The Inhabited Castle section shows people engaging with castles. It features portraits of nobles who lived in castles and scene from Shakespeare’s King Lear depicted inside a castle. Several paintings on view show the ways castles relate to the cities and towns that developed around them.

“A View of Thames Street, Windsor” by George Vincent depicts a busy scene on Windsor’s main commercial thoroughfare. The artist tries to capture the lived experience: workers chisel stone blocks, pedestrians walk past shops, smoke wafts from chimneys.

“This is very much an urban scene that you might even encounter today,” said Nicholas Stewart, a co-curator and junior at Jonathan Edwards College.

Windsor Castle towers over the scene in the background, demonstrating the prominence of the monarchy, Stewart said.

Organizing the exhibition exposed the students to a wide range of the center’s facilities and staff, said Claire Goldsmith, chief student guide and a junior at Ezra Stiles College.

“We have been in storage pulling these paintings out of the racks; at conservation, learning how they are prepared for display on the walls; in prints and drawings and rare books and manuscripts selecting materials to accompany the exhibition,” she said. “It was a well-rounded experience, and we’re grateful for the opportunity.”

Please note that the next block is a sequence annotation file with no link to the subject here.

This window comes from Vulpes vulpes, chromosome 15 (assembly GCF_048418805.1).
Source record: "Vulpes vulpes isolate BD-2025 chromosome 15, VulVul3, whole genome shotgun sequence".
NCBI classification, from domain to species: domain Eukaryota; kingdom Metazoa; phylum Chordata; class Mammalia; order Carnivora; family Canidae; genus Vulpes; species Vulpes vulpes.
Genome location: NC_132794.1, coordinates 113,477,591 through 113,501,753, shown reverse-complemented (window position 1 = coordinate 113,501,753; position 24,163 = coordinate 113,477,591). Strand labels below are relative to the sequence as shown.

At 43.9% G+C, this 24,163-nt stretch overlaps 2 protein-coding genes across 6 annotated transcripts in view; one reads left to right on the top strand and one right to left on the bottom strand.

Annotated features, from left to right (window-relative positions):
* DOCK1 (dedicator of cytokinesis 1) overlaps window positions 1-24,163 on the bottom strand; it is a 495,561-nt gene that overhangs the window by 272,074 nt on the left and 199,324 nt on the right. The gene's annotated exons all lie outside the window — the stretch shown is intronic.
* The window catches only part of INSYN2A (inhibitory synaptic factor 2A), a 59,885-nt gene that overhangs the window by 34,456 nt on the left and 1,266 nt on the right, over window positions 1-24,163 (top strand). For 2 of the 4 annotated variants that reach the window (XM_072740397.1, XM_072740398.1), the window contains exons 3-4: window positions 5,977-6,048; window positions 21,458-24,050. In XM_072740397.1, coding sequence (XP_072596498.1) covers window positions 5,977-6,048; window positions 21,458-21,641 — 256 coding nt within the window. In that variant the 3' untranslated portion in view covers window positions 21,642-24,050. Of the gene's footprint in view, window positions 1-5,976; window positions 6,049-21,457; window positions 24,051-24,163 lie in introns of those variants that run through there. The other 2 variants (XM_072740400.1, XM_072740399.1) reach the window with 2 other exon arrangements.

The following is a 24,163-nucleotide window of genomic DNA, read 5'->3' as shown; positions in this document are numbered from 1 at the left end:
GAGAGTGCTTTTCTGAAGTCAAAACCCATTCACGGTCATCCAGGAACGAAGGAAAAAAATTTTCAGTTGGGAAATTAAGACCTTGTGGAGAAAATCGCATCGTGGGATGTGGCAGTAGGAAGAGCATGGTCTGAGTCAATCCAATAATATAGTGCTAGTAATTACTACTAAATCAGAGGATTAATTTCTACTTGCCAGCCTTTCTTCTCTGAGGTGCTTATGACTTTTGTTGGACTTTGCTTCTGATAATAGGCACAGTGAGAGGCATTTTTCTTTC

The students faced a challenge in telling a narrative in the Long Gallery, which requires paintings to cover just about every inch of wall space with little explanatory text.

“Creating a dense hang like this is a challenge even for a seasoned museum curator and it’s something that the student’s tackled with impressive aptitude and skill,” said David Frazier Lewis, postdoctoral research associate at the center, who worked closely with the student curators. “I’m proud of what they achieved.”  

Linda Friedlander, senior curator of education, and Jaime Ursic, assistant curator of education also provided the students guidance.

The student curators are Chung, Dobuler, Kanner, Stewart, Goldsmith, Julia Fleming-Dresser, Daniel Leibovic, and Catherine Liu.